Paul was not always super ambitious. There were a lot of times he just wanted to sit on the couch watching TeenNick, Hannah Montana, or iCarly. He would sit on the couch with some electronic device and the TV on for hours if you let him. Binging on Cops was another favorite way to spend time. Sometimes he had to sit, so he could recover from a surgery, but we could see early on this was not good inertia and we needed to keep moving.
Both Kathie and I started working out to keep in shape because of Paul. Kathie started with roller derby and a personal trainer. I worked with a trainer at work. To fully experience some things, Paul needed help. For example, we had good Brewer tickets for one game a year through Roth Kase, and there was no way to get a wheelchair down there, so we backpacked him. Same with the Packer and Badger tickets that we would get from friends or the American Family Children’s Hospital. We had the mojo of Paul, so I don’t remember ever actually buying tickets to anything. If the seat was not accessible for his chair, we would hide the chair at the top of the section as best we could and piggy back him to the seats. As he got bigger, we had to get stronger. We started working out because of Paul and we work out still. His challenges made us physically and mentally tough.
School fieldtrips were always a challenge. One time, the class was going to the Platteville mining museum. When the letter came home, Paul was excited, but Kathie’s radar went up. That didn’t sound very accessible. She called the museum and they confirmed that the museum was indeed accessible. There was a video Paul could watch while the other kids toured the mine. Insert colorful Kathie language here. There was no way Paul was watching a movie while the rest of the kids went down to the mine. We learned the mine was 4 stories of stairs. I reasoned it was easier for me to carry him up because my quads are bad, Kathie figured it was easier to carry him down because gravity was on her side. Whoever wasn’t carrying Paul had to carry the wheelchair for that part.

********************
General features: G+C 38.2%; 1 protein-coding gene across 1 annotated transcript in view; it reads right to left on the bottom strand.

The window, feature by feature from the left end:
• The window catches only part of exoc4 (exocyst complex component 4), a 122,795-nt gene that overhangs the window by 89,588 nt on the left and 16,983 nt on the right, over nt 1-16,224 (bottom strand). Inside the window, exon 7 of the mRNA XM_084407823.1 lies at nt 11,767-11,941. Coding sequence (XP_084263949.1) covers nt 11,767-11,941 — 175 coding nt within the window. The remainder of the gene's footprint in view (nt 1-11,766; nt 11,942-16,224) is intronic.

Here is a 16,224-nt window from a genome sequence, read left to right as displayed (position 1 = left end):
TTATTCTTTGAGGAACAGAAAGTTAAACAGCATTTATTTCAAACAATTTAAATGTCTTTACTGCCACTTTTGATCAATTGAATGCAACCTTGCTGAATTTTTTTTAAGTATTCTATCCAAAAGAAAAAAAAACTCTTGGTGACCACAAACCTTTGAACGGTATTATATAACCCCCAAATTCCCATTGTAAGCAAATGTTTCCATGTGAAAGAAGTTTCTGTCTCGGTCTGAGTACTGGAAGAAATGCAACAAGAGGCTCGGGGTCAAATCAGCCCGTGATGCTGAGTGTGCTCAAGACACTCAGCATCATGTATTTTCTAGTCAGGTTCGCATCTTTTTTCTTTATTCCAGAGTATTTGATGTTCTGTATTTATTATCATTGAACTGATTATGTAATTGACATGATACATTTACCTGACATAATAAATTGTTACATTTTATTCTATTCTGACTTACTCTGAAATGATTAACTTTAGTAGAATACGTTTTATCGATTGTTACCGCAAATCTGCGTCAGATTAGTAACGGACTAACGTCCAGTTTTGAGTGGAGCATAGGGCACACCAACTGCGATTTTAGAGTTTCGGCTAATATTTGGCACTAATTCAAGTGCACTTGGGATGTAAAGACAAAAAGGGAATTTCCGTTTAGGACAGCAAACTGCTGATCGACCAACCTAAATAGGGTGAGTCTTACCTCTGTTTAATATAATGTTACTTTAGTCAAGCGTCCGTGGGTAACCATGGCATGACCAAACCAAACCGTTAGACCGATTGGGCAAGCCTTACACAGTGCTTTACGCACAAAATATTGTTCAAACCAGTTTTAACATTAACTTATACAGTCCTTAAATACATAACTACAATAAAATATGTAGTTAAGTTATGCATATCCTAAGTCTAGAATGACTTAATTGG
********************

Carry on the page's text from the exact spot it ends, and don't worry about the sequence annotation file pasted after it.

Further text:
We made it, Paul had a grand time wheeling around the mine. Some areas he couldn’t get to and the other kids helped him out while Kathie and I tried to catch our breath. Right after this we went to the big M on the hill. We got him from the bus to the base of this hill and I think the bus driver or somebody helped with that. He was happy with that, and we were too wore out to go any further.
The other memorable field trip was one that I did not attend. It was a ROPES course and Paul did great at some of that. It was a very proud moment to watch the video of him shooting through the air with the other kids cheering him on. He was flying. There are photos of that floating around somewhere.
We learned early on that the exercise of setting goals was mostly a waste of time with Paul. He was awarded the “Go with the Flow” award at camp this year and that is a good description. He was opportunistic, so that is what we learned to be. Whatever came up, we would do our best to be prepared and figure out how to handle. Whatever was in front of him, he immersed himself in. Therapy, swimming, sports, or (if you were lucky) you, got full attention. Maybe because the way his brain worked, or maybe just because he was a male, he didn’t multitask well. I think that is one reason why people liked to be with him. Along the way, we were grateful to all of you for taking the time to work with, go on adventures with, or just hang out with Paul. I think we now see more clearly that the feeling truly went both ways. Thanks to those of you who shared those experiences with us the last few weeks.